Tutorials & Tools

Top 10 Quick Checklist

 To ensure that your files are ready to print and to minimize the time modifying them, we have compiled a list of the top 10 considerations when preparing your file. The following are the most common reasons for production delays and unexpected extra charges. We strongly suggest that if you are on a deadline, please take a look at this list and make the necessary adjustments to make sure that your file is ready to print as soon as possible. Always give yourself a day or two for buffer room in case your files may need more editing or may need extra drying/binding time.

1. Page Size

The file size should be larger than the final printed page size (or "trim" size). E.g: If your page size is 8.5x11", your document should be at least 8.75x11.25" to accommodate the bleed area. Do not make your document excessively bigger than your file. Just enough so you have a decent sized bleed area. A surprising  number of files that are submitted are the exact size of the trim size. This causes delays as we have to ask the client to fix their files.


2. Bleeds

Bleeds  are the margin around all 4 sides of the file that is at least 1/8"(3mm). Your art file should extend slightly past the trim size into the bleed area as well. This is to prevent white lines from showing if the cut is too close to the white border. Bleed marks are placed in the four corners of the page to show where the trim size will be. It should be unrasterized so that it will not print on the final product.


3. Single File

We ask that clients keep all their pages in one file as it will make it easier for us to download the files and make proofs. If the pages are not numbered, there can be a lot of confusion so it's best that the pages are together and numbered. The cover pages should be in their own file (outer front, outer back, inner front, inner back, and spine) for perfect and PUR bound projects. For saddle stitched projects, having the cover files in the same files as your text pages is fine.


4. Number of Pages

The number of pages in your document should be the same as that of the final printed product. When inputting the number of pages in the order form, remember that a cover is already 4 pages. If your magazine is 100 pages total, you will have 4 cover pages and 96 text pages. One physical piece of paper equals to two pages, as we print the front and the back. Clients sometimes become confused and think that they should input the amount of the actual paper pages in their order. E.g: 100 files = 50 pages. The amount of page files that you have is the amount that you should input on your order form.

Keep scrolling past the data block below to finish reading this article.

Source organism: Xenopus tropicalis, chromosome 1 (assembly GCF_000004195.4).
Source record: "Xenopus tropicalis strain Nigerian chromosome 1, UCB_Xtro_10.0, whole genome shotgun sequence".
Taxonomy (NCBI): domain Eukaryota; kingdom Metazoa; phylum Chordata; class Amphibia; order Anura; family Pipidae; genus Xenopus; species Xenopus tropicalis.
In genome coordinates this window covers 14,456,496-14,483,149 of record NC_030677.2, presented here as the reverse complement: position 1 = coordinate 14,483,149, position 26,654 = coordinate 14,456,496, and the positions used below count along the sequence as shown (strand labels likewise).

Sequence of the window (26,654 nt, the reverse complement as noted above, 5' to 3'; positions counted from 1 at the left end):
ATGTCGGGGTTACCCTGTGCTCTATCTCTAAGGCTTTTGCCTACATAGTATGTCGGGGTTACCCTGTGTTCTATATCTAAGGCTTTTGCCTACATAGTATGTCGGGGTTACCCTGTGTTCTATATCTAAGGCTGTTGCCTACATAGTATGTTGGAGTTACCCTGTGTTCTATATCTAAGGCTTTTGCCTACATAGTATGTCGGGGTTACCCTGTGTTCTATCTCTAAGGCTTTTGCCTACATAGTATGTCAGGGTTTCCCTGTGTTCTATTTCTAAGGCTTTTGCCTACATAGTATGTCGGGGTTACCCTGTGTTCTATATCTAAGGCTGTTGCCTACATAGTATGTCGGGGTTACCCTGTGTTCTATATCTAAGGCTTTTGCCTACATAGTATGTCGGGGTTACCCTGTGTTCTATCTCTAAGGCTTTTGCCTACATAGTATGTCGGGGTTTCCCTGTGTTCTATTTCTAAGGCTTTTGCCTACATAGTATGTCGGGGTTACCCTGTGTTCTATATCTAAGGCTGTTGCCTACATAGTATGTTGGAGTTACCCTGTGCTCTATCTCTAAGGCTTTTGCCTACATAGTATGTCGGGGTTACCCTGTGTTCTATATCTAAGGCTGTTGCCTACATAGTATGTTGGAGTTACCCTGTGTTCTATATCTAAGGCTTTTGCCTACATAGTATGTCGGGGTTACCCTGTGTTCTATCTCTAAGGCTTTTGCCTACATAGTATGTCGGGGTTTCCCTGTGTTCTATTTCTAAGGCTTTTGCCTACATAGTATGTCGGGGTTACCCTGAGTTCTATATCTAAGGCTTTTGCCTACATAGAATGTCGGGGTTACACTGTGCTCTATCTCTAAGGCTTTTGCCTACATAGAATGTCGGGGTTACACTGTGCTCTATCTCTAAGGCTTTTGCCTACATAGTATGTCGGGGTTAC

5. Page Numbering

When designing your art files, be careful about page numbering. Many times, we have seen the page number on the same location for all the pages. The placement should alternate since the pages alternate positions. For example, if the page numbers are always on the bottom left corner, the left page will have the page number on the outside corner but the right page will have the page number towards the binding of the book. While designing your files, take a look at a book and the page numbers to help you get an idea.


6. Supported Software

Although you can use a variety of software to create the graphic elements of your project, the final layout should be delivered in QuarkXPress, Adobe InDesign, or Adobe PageMaker format. These programs were designed for and produce the high-quality output required for professional print production. We accept both open and closed material delivery options.


- Delivery in a closed format is the safest and most reliable. Convert your art files to a PDF as it is the best way to deliver your completed material to the printers.


7. Graphic File Formats

EPS (Encapsulated PostScript) is always preferred. This format provides consistent, reliable quality. A second choice is: TIFF (Tagged Image File Format). WMF (Windows) and PICT (Mac OS) are not always consistent.


8. Resolution

In order for your project to have the best quality we can offer, make sure that all your pages have high resolution. Your images should be at least 300 ppi.

Your images should be a resolution equal to 2-times the line screen. Most printed pieces are produced at 150 or 175 LPI (lines per inch), which means that your images should have about 266 to 350 ppi (pixels-per-inch). Use 300 ppi, and you should be  fine.



9. Image Mode

Printing presses require CMYK (Cyan, magenta, yellow, black) coloring. If your images are in RGB (Red, green, blue) mode, the printed result will appear muddy and flat. To avoid this, convert all images to CMYK. You just need to select "Image Mode CYMK Color" in Adobe Photoshop.


10. Fonts

We recommend PostScript Type 1 fonts. Also, avoid TrueType fonts. When a TrueType font and a PostScript Type 1 font with the same name are active on your computer, it can cause many potential inconsistencies. It is crucial that you submit all fonts used, including those in EPS graphics. Even if you are using a common font such as " Times New Roman", your font's version may be different from ours.


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